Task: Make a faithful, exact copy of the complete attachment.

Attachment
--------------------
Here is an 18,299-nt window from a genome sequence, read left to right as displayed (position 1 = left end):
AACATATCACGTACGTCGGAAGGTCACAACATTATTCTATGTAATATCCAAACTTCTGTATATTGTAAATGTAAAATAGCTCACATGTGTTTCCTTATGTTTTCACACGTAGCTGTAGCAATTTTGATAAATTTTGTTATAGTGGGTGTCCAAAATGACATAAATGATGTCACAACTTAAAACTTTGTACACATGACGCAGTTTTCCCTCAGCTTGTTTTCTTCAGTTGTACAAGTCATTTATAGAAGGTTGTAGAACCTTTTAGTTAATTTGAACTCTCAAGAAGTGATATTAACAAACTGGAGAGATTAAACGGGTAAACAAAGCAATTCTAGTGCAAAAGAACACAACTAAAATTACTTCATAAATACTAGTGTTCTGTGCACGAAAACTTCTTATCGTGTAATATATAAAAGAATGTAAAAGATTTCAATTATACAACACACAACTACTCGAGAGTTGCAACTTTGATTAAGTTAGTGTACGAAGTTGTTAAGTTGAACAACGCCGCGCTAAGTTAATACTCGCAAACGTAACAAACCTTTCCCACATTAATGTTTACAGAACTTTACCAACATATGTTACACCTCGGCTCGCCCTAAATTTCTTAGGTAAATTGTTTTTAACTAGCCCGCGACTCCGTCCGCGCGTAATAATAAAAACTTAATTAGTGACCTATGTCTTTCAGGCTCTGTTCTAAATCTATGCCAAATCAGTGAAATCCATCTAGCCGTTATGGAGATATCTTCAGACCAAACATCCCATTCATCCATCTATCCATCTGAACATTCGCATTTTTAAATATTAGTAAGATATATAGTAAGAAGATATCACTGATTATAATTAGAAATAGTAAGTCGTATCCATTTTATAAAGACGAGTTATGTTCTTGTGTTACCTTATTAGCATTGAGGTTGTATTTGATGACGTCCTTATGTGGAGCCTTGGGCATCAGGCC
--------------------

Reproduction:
Here is an 18,299-nt window from a genome sequence, read left to right as displayed (position 1 = left end):
AACATATCACGTACGTCGGAAGGTCACAACATTATTCTATGTAATATCCAAACTTCTGTATATTGTAAATGTAAAATAGCTCACATGTGTTTCCTTATGTTTTCACACGTAGCTGTAGCAATTTTGATAAATTTTGTTATAGTGGGTGTCCAAAATGACATAAATGATGTCACAACTTAAAACTTTGTACACATGACGCAGTTTTCCCTCAGCTTGTTTTCTTCAGTTGTACAAGTCATTTATAGAAGGTTGTAGAACCTTTTAGTTAATTTGAACTCTCAAGAAGTGATATTAACAAACTGGAGAGATTAAACGGGTAAACAAAGCAATTCTAGTGCAAAAGAACACAACTAAAATTACTTCATAAATACTAGTGTTCTGTGCACGAAAACTTCTTATCGTGTAATATATAAAAGAATGTAAAAGATTTCAATTATACAACACACAACTACTCGAGAGTTGCAACTTTGATTAAGTTAGTGTACGAAGTTGTTAAGTTGAACAACGCCGCGCTAAGTTAATACTCGCAAACGTAACAAACCTTTCCCACATTAATGTTTACAGAACTTTACCAACATATGTTACACCTCGGCTCGCCCTAAATTTCTTAGGTAAATTGTTTTTAACTAGCCCGCGACTCCGTCCGCGCGTAATAATAAAAACTTAATTAGTGACCTATGTCTTTCAGGCTCTGTTCTAAATCTATGCCAAATCAGTGAAATCCATCTAGCCGTTATGGAGATATCTTCAGACCAAACATCCCATTCATCCATCTATCCATCTGAACATTCGCATTTTTAAATATTAGTAAGATATATAGTAAGAAGATATCACTGATTATAATTAGAAATAGTAAGTCGTATCCATTTTATAAAGACGAGTTATGTTCTTGTGTTACCTTATTAGCATTGAGGTTGTATTTGATGACGTCCTTATGTGGAGCCTTGGGCATCAGGCC